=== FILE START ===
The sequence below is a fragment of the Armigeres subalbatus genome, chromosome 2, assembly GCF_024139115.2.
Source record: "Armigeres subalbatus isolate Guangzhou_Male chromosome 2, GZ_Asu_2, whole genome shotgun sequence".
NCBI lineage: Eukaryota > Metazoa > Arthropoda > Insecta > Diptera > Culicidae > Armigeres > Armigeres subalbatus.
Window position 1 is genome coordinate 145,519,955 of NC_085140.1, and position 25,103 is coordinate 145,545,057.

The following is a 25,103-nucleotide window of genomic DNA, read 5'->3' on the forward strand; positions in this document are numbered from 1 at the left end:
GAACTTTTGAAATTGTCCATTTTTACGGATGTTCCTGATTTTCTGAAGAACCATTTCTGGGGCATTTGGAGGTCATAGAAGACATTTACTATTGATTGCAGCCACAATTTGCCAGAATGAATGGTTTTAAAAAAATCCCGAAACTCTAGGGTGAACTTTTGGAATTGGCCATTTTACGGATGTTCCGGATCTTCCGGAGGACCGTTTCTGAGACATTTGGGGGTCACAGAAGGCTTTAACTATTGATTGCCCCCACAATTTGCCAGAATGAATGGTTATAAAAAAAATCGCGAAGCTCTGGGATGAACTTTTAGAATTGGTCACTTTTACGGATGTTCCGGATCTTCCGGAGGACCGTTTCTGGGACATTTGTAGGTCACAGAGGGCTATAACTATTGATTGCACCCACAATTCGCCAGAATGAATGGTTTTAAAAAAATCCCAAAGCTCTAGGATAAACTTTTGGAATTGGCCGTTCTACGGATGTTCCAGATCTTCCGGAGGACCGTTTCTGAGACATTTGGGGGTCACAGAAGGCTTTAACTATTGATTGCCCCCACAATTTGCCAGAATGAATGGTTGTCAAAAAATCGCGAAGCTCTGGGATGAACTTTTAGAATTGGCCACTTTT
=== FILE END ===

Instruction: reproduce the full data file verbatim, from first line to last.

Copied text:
The sequence below is a fragment of the Armigeres subalbatus genome, chromosome 2, assembly GCF_024139115.2.
Source record: "Armigeres subalbatus isolate Guangzhou_Male chromosome 2, GZ_Asu_2, whole genome shotgun sequence".
NCBI lineage: Eukaryota > Metazoa > Arthropoda > Insecta > Diptera > Culicidae > Armigeres > Armigeres subalbatus.
Window position 1 is genome coordinate 145,519,955 of NC_085140.1, and position 25,103 is coordinate 145,545,057.

The following is a 25,103-nucleotide window of genomic DNA, read 5'->3' on the forward strand; positions in this document are numbered from 1 at the left end:
GAACTTTTGAAATTGTCCATTTTTACGGATGTTCCTGATTTTCTGAAGAACCATTTCTGGGGCATTTGGAGGTCATAGAAGACATTTACTATTGATTGCAGCCACAATTTGCCAGAATGAATGGTTTTAAAAAAATCCCGAAACTCTAGGGTGAACTTTTGGAATTGGCCATTTTACGGATGTTCCGGATCTTCCGGAGGACCGTTTCTGAGACATTTGGGGGTCACAGAAGGCTTTAACTATTGATTGCCCCCACAATTTGCCAGAATGAATGGTTATAAAAAAAATCGCGAAGCTCTGGGATGAACTTTTAGAATTGGTCACTTTTACGGATGTTCCGGATCTTCCGGAGGACCGTTTCTGGGACATTTGTAGGTCACAGAGGGCTATAACTATTGATTGCACCCACAATTCGCCAGAATGAATGGTTTTAAAAAAATCCCAAAGCTCTAGGATAAACTTTTGGAATTGGCCGTTCTACGGATGTTCCAGATCTTCCGGAGGACCGTTTCTGAGACATTTGGGGGTCACAGAAGGCTTTAACTATTGATTGCCCCCACAATTTGCCAGAATGAATGGTTGTCAAAAAATCGCGAAGCTCTGGGATGAACTTTTAGAATTGGCCACTTTT